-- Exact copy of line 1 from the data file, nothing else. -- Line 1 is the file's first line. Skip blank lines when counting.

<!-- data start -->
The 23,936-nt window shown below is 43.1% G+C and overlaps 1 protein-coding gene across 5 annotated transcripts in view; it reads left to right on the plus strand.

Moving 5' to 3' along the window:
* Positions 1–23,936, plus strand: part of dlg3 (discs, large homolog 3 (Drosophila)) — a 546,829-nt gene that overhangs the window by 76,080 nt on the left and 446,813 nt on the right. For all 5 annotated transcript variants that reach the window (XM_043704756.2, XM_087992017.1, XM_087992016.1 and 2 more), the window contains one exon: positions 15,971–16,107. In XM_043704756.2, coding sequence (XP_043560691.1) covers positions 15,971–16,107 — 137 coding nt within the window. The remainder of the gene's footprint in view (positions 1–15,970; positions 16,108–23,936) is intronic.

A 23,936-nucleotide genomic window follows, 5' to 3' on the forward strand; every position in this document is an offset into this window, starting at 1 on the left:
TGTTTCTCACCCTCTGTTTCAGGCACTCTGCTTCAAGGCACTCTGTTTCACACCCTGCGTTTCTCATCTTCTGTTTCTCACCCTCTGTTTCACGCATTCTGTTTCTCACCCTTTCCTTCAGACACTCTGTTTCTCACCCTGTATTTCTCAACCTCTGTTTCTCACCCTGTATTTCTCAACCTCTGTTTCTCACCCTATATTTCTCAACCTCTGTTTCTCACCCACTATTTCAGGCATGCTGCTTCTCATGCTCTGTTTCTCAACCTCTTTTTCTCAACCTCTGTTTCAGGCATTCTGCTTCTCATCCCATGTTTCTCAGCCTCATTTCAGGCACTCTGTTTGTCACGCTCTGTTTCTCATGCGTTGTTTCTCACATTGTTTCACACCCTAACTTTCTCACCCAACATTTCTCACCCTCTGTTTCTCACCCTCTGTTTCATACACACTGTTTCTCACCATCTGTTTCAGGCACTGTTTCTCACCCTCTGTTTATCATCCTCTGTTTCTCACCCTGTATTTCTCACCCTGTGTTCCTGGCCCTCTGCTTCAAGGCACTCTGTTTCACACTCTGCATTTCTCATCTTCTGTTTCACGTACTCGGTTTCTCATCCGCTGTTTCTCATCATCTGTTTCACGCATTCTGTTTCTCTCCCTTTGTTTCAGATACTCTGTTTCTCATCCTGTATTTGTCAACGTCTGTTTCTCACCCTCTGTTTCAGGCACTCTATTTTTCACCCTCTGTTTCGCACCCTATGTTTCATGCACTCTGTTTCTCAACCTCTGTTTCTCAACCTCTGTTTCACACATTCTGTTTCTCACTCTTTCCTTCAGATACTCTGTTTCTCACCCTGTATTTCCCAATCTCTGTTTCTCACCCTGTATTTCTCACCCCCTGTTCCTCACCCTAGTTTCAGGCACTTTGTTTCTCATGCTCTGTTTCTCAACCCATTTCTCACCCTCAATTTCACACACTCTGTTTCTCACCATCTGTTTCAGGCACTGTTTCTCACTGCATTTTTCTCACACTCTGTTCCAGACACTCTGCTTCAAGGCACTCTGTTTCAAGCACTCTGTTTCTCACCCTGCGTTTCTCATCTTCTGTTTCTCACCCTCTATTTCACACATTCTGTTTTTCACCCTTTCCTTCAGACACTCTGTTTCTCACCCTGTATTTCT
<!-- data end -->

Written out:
The 23,936-nt window shown below is 43.1% G+C and overlaps 1 protein-coding gene across 5 annotated transcripts in view; it reads left to right on the plus strand.